Free tech sessions
Drop in with your technology questions on Thursdays from 2-4 p.m. Please note no Tech Time on Tuesdays in April.
Free kids storytime
No storytime next Wednesday.
Free baby storytime
Saturdays from 9:05 to 9:25 a.m., join us for a short session of stories, songs and fingerplays for you and your little ones. Learn easy tips on how to include literacy skills into everyday family life.
Free toddler storytime
Saturdays from 9:30–10 a.m., join us for 30 minutes of stories, songs and fingerplays with open play afterwards. Learn easy tips on how to include literacy skills in everyday family life.
LEGO and storytime cancellations
Please note no storytimes on Wednesday, April 5 and Saturday, April 8. Also no Lego Club on Saturday, April 8.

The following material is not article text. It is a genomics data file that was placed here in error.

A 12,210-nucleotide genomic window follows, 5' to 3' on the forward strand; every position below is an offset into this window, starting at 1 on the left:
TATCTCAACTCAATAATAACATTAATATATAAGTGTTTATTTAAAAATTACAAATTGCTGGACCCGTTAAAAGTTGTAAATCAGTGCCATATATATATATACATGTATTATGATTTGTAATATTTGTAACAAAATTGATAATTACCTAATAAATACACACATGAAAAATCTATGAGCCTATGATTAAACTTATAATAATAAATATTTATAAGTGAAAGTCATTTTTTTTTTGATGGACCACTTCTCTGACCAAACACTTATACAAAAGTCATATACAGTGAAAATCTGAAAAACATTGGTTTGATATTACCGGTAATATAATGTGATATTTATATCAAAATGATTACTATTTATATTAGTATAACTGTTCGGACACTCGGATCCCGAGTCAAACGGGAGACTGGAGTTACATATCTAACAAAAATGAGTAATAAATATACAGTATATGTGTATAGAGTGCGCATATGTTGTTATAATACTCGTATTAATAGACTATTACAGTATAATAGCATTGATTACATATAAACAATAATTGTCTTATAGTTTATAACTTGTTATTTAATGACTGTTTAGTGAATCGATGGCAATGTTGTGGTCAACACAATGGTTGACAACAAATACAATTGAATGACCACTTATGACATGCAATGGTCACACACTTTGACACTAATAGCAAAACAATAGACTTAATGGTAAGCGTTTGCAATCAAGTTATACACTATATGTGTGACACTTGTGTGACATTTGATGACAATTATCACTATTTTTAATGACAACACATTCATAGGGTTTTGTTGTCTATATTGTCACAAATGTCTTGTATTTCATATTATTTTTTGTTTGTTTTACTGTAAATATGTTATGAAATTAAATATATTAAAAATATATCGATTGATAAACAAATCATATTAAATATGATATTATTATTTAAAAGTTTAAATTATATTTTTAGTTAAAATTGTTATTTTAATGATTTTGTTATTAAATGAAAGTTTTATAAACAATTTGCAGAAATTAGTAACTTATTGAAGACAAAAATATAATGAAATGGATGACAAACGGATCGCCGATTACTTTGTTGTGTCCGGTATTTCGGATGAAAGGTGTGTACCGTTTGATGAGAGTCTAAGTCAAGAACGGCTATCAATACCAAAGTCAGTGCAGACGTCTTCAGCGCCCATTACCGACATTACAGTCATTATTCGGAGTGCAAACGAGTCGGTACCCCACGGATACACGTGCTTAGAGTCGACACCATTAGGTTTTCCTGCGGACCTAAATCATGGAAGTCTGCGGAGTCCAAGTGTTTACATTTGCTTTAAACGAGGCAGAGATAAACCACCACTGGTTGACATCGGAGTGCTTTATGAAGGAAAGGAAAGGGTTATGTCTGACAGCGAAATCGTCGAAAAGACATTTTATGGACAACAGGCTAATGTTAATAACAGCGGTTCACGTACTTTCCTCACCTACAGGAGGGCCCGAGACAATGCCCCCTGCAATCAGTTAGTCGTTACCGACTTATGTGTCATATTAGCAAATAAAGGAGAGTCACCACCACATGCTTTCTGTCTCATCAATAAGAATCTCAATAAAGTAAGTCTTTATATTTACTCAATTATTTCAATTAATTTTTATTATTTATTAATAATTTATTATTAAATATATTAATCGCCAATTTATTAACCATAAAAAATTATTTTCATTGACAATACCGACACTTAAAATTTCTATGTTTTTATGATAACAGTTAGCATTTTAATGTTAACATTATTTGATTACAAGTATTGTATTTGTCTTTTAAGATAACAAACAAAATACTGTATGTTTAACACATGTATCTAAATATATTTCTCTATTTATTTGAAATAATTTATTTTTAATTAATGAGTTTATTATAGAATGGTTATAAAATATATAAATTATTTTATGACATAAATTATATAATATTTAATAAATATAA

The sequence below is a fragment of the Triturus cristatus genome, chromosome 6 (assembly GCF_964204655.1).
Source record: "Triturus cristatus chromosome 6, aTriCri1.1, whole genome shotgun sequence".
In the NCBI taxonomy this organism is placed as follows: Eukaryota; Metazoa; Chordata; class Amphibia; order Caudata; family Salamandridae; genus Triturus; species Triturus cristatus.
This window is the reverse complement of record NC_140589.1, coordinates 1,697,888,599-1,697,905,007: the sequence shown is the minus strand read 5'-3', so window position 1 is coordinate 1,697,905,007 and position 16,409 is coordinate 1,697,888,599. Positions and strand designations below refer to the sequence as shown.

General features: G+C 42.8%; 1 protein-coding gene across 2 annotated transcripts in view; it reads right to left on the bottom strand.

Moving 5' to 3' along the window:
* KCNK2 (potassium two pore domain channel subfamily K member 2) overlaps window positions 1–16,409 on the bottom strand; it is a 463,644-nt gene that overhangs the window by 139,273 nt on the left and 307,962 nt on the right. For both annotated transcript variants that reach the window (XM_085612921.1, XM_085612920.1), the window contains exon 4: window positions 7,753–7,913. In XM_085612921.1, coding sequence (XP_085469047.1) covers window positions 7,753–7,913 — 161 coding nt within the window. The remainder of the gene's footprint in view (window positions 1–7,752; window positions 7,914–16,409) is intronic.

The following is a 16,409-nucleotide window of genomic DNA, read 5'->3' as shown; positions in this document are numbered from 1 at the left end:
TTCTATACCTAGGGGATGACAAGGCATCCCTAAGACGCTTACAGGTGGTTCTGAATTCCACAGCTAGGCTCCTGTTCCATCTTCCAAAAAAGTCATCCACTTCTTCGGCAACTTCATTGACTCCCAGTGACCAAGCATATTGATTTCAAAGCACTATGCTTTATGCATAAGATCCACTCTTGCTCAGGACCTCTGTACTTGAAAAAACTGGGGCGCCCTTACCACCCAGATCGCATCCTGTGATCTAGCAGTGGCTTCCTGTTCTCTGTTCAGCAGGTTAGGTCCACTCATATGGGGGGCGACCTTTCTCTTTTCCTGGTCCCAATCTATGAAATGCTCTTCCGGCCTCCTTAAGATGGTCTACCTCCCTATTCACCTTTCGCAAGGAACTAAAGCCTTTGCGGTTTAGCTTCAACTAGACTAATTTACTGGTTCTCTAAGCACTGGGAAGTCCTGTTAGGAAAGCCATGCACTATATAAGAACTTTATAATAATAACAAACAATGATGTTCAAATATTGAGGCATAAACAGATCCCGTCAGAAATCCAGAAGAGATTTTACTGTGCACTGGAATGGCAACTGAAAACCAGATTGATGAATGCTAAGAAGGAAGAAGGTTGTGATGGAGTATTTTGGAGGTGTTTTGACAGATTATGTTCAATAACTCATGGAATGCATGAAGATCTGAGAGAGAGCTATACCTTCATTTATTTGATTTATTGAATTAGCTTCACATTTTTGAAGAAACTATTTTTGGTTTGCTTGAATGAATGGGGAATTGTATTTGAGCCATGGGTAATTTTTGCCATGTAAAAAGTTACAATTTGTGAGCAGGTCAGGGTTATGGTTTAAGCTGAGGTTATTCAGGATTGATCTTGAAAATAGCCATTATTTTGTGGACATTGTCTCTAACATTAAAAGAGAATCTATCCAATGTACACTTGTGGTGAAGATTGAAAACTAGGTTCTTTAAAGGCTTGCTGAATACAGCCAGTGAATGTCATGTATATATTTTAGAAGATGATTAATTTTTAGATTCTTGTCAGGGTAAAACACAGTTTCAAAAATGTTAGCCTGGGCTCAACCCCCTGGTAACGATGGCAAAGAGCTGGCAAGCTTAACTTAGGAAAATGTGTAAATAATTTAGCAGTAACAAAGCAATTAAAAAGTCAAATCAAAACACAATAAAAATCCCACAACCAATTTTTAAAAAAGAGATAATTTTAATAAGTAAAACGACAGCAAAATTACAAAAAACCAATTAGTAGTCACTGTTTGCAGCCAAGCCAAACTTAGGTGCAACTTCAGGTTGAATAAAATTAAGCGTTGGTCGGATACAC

“A Mind to Stay” by Sydney Nathans tells of former slaves who became owners of the land they worked on. “DIY Solar Projects” is an updated edition to help you tap into the power of the sun. “How To Make It” by Erin Audten Abbott shares secret to building a creative business. “Selling Your House: Nolo’s Essential Guide” provides insider tips from industry experts. “Once We Were Sisters” by Sheila Kohler is a memoir of two South African sisters. “Make Peace with your Mind” by Mark Coleman helps you make peace with your inner critic. “Fever Swamp” is a collection of Huffington Post essays about the 2016 presidential race by Richard North Patterson. “Everything I Need to Know I Learned in the Twilight Zone” is a lighthearted collection of life lessons by Mark Dawidziak. “The Stranger in the Woods” by Michael Finkel is the story of a man who lived alone in the Maine woods for 27 years. “Murder in Plain English” by Michael Arntfield and Marcel Danesi examines murder through the written word. “Surviving Death” by Leslie Kean investigates evidence suggesting consciousness survives death. “Younger” by Dr. Sara Gottfried is a seven-week program to help you reverse aging. “The Secret Life of Fat” by biochemist Sylvia Tara explains the science behind how your fat influences your appetite and willpower.